it seems to some a very great difficulty, how any one should ever come to have a Property in any thing … I shall endeavour to show how Men might come to have property in several parts of that which God gave to Mankind in common, and that without any express Compact of the Commoners.15

This insistence on the ‘inviolability of property against tyranny … was the classic bourgeois outlook’ and the notion took root in the judiciary. Pratt CJ remarked in Entinck v Carrington that ‘The great end for which men entered into society was to secure their property.’16 It is important to note that Locke’s notions of property extended beyond ‘privately held assets [and] included the right to the fruits of one’s own labour.’17 In Locke’s view, inequality was to be avoided and a right to physical subsistence was elevated above property rights:

if a man insisted on the market price for food for a man dying of hunger, he was guilty of murder.18

Jean-Jacques Rousseau

Jean-Jacques Rousseau (1712–1778) wrote in the period prior to the French Revolution. Rousseau also adopted the social contract approach to natural law, and postulated rights to life and liberty, but, unlike Locke, not property rights.19 In The Social Contract, he observed ‘human beings are born free but are everywhere in chains’.20 Expanding upon this in his Discourse on the Origin and Foundation of Inequality Among Men (1755), Rousseau explained:

The first man who, having fenced off a plot of land, thought of saying, ‘This is mine,’ and found people simple enough to believe him was the real founder of civil society. How many crimes, wars, murders, how many miseries and horrors might the human race have been spared by the one who, upon pulling up the stakes or filling in the ditch, had shouted to his fellow men, ‘Beware of listening to this imposter; you are lost, if you forget that the fruits of the earth belong to all and that the earth belongs to no one.21

Without property there could be no inequality, and without civilisation there would be no property: property oppresses the poor and ‘the struggle to obtain, keep and augment’ property /morally and intellectually disfigure[s]’ those who posses it.22

Classical positivism

Scottish philosopher David Hume (1711–1776) grounded his theories in rationalism and secularism, conflicting with theories of universal natural law. One of Hume’s most notable contributions is his discussion of the ‘is-ought’ problem: Hume argued that it is impossible to derive prescriptive statements about what ought to be from empirical observations of what is, or through ordinary processes of logic and reason.23 Further, ‘Hume asserted that governments and laws were the creation of men and reflected “human interests” and “conventions”, not the laws of nature.’24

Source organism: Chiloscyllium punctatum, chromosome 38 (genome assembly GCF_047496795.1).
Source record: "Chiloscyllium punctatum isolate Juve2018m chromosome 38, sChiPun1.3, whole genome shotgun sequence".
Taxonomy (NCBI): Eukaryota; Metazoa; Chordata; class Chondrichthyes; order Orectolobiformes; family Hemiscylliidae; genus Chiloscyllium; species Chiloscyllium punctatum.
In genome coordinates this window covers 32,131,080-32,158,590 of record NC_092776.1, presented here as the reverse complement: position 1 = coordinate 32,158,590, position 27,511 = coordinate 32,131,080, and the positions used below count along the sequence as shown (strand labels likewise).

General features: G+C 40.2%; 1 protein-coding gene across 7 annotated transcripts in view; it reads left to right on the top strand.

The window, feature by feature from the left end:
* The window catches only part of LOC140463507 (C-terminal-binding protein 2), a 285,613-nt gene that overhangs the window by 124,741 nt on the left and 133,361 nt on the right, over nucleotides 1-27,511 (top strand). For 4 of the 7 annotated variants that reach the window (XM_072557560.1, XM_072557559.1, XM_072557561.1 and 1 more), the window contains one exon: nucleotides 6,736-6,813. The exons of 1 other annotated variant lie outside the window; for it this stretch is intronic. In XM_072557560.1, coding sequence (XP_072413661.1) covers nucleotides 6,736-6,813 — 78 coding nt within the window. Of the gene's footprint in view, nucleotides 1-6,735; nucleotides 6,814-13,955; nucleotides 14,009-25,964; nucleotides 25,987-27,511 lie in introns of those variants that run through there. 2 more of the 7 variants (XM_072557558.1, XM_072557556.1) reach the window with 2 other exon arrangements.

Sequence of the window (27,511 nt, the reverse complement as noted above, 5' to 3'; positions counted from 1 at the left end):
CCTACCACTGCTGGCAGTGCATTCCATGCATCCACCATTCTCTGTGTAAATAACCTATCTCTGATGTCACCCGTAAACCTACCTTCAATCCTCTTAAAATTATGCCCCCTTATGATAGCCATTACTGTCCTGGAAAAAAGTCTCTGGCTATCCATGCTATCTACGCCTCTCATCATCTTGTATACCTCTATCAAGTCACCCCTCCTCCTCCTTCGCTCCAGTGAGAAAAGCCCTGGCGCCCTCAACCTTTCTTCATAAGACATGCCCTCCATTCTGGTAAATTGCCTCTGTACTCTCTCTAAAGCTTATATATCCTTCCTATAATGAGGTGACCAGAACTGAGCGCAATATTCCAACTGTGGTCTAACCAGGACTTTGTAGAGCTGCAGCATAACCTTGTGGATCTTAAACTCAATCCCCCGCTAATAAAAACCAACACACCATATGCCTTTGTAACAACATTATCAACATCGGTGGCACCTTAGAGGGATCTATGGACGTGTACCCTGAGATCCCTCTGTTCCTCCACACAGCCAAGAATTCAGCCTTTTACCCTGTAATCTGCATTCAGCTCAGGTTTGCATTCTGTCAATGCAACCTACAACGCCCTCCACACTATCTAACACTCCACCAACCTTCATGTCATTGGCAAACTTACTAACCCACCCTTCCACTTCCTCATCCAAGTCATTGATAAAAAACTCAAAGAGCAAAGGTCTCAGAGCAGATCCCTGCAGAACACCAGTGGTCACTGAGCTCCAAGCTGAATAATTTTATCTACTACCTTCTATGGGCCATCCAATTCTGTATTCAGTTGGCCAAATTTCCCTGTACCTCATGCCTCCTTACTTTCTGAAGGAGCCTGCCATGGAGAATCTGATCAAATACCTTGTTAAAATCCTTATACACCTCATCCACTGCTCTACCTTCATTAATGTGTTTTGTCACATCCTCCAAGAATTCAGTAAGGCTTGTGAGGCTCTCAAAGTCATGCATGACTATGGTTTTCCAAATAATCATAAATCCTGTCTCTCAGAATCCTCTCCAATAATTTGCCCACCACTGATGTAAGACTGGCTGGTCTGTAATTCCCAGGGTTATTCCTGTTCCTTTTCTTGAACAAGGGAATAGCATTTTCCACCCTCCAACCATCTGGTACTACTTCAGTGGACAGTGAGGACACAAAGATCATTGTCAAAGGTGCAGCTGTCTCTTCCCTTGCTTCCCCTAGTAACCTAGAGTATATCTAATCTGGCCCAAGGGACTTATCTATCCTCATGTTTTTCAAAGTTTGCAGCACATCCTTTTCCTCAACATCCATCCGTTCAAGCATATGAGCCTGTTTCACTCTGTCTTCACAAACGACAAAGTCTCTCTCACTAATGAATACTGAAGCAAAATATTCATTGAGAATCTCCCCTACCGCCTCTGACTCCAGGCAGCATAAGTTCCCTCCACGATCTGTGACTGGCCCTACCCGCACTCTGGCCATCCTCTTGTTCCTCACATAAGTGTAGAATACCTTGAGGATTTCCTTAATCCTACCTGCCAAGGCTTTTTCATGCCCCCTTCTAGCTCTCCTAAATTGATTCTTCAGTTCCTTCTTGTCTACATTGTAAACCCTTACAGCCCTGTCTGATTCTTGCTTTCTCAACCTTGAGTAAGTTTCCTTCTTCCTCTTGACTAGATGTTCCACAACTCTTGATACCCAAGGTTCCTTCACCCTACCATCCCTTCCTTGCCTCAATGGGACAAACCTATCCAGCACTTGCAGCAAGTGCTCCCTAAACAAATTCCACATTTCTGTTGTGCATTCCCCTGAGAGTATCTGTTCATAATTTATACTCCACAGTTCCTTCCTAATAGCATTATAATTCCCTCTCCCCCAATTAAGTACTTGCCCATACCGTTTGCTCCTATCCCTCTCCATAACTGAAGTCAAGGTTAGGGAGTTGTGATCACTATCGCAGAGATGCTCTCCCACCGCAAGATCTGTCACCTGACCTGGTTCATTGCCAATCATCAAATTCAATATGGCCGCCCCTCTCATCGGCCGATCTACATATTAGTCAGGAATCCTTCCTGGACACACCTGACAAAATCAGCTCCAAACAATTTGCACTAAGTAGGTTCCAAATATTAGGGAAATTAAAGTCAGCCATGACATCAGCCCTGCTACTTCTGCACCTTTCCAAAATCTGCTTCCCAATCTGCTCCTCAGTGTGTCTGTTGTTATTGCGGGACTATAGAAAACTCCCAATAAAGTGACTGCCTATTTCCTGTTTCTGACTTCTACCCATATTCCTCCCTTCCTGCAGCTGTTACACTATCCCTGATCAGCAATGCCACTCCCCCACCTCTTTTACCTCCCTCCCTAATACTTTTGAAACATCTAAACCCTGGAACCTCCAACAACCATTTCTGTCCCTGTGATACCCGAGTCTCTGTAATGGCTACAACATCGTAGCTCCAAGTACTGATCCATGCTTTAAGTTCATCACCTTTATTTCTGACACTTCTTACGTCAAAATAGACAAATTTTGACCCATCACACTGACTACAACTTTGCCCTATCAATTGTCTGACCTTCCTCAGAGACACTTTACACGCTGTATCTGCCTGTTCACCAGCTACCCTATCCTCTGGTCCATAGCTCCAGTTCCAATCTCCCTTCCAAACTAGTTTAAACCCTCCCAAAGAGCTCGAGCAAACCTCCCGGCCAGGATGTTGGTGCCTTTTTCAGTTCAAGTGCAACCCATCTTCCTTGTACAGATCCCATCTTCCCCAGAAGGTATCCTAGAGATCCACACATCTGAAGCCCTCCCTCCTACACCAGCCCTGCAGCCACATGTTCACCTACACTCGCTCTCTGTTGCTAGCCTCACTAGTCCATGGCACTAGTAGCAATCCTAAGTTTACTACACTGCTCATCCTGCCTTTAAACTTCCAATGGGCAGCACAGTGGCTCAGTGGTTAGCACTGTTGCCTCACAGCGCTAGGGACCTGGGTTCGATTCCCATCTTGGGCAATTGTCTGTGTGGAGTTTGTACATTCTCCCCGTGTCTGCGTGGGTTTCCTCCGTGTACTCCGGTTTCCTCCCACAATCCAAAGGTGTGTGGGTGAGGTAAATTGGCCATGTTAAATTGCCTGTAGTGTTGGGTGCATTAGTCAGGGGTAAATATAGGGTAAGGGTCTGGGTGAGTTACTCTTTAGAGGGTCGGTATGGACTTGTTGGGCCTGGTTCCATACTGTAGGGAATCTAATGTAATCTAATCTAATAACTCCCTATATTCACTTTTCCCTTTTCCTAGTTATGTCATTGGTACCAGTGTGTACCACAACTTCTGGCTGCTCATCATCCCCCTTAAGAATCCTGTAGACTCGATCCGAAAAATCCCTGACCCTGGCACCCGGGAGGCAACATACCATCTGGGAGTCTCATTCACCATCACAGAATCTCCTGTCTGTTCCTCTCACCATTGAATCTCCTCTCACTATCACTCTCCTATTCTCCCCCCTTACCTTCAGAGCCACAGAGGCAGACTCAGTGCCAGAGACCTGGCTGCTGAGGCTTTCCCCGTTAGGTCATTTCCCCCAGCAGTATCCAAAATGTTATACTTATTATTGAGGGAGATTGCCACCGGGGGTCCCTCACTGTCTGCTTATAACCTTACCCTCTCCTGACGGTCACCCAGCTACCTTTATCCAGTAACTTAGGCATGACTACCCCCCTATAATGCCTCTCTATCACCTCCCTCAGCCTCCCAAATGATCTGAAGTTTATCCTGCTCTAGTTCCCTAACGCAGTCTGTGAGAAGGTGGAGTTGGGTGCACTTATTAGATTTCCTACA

Hume perceived natural laws as being those which were ‘as old and universal as society and the human species, but prior to government and positive law’, and observance of which is ‘palpable and evident, even to the most rude and uncultivated of the human race’, creating an unclear divide between positive and natural law.25

The American and French revolutions of the late-eighteenth century divided English jurisprudence especially into two forms: a natural law revival lead by Edmund Burke (1729–1797) and William Blackstone (1723–1780), and the emerging positivist school of thought lead by Jeremy Bentham (1748–1832) and John Austin (1790–1859).

Burke used appeals to natural law to oppose the French Revolution’s egalitarian aims and to support the wage system. Burke ‘appealed to the “eternal principles of truth and justice” to denounce arbitrary rule and interference with the rights of property and employers.’26 Burke opposed the ‘poor relief’ measures of the Speenhamland system that involved paying labourers a ‘supplement related to the cost of bread and the size of their families.’27 The capitalist market and wage system were, in Burke’s view, a reflection of the ‘divine and natural order’ of subordination,28 and capitalism ‘had in fact been the traditional order of England for a whole century’.29

Along similar lines, Blackstone used ‘natural law’ to sanctify English common law in his Commentaries. In response, Bentham criticised Blackstone on the basis that natural law impels disobedience of laws people do not like, and called natural law ‘nonsense on stilts.’30